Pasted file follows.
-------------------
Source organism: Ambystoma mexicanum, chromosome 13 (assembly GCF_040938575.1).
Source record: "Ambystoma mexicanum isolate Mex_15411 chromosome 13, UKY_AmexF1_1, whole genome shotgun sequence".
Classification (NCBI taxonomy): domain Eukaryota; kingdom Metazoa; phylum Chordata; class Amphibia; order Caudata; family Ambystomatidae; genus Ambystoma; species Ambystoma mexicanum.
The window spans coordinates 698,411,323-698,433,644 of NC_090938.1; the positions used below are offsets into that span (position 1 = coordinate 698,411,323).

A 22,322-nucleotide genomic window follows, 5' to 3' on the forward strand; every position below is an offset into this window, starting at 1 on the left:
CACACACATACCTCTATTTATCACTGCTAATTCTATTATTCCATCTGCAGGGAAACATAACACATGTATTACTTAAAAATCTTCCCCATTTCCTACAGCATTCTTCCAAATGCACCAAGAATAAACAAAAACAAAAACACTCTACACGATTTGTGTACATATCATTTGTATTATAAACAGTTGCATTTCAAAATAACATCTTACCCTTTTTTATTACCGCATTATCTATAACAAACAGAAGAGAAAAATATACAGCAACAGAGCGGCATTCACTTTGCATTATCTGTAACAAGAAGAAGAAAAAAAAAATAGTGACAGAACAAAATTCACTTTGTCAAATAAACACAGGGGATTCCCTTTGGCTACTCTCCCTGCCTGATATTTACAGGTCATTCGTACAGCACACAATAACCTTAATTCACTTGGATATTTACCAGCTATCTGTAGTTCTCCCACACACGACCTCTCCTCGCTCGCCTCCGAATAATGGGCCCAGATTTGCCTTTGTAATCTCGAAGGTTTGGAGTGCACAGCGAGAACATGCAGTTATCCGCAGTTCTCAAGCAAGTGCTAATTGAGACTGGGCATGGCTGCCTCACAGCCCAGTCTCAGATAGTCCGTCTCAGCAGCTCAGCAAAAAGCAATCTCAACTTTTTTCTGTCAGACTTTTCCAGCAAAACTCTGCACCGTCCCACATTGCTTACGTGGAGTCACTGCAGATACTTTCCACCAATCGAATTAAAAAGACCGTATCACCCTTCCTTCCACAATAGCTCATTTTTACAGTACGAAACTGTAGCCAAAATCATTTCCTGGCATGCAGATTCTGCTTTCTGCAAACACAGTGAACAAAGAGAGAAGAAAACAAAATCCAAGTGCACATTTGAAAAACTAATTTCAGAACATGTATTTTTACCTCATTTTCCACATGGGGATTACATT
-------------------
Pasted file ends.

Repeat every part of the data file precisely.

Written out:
Source organism: Ambystoma mexicanum, chromosome 13 (assembly GCF_040938575.1).
Source record: "Ambystoma mexicanum isolate Mex_15411 chromosome 13, UKY_AmexF1_1, whole genome shotgun sequence".
Classification (NCBI taxonomy): domain Eukaryota; kingdom Metazoa; phylum Chordata; class Amphibia; order Caudata; family Ambystomatidae; genus Ambystoma; species Ambystoma mexicanum.
The window spans coordinates 698,411,323-698,433,644 of NC_090938.1; the positions used below are offsets into that span (position 1 = coordinate 698,411,323).

A 22,322-nucleotide genomic window follows, 5' to 3' on the forward strand; every position below is an offset into this window, starting at 1 on the left:
CACACACATACCTCTATTTATCACTGCTAATTCTATTATTCCATCTGCAGGGAAACATAACACATGTATTACTTAAAAATCTTCCCCATTTCCTACAGCATTCTTCCAAATGCACCAAGAATAAACAAAAACAAAAACACTCTACACGATTTGTGTACATATCATTTGTATTATAAACAGTTGCATTTCAAAATAACATCTTACCCTTTTTTATTACCGCATTATCTATAACAAACAGAAGAGAAAAATATACAGCAACAGAGCGGCATTCACTTTGCATTATCTGTAACAAGAAGAAGAAAAAAAAAATAGTGACAGAACAAAATTCACTTTGTCAAATAAACACAGGGGATTCCCTTTGGCTACTCTCCCTGCCTGATATTTACAGGTCATTCGTACAGCACACAATAACCTTAATTCACTTGGATATTTACCAGCTATCTGTAGTTCTCCCACACACGACCTCTCCTCGCTCGCCTCCGAATAATGGGCCCAGATTTGCCTTTGTAATCTCGAAGGTTTGGAGTGCACAGCGAGAACATGCAGTTATCCGCAGTTCTCAAGCAAGTGCTAATTGAGACTGGGCATGGCTGCCTCACAGCCCAGTCTCAGATAGTCCGTCTCAGCAGCTCAGCAAAAAGCAATCTCAACTTTTTTCTGTCAGACTTTTCCAGCAAAACTCTGCACCGTCCCACATTGCTTACGTGGAGTCACTGCAGATACTTTCCACCAATCGAATTAAAAAGACCGTATCACCCTTCCTTCCACAATAGCTCATTTTTACAGTACGAAACTGTAGCCAAAATCATTTCCTGGCATGCAGATTCTGCTTTCTGCAAACACAGTGAACAAAGAGAGAAGAAAACAAAATCCAAGTGCACATTTGAAAAACTAATTTCAGAACATGTATTTTTACCTCATTTTCCACATGGGGATTACATT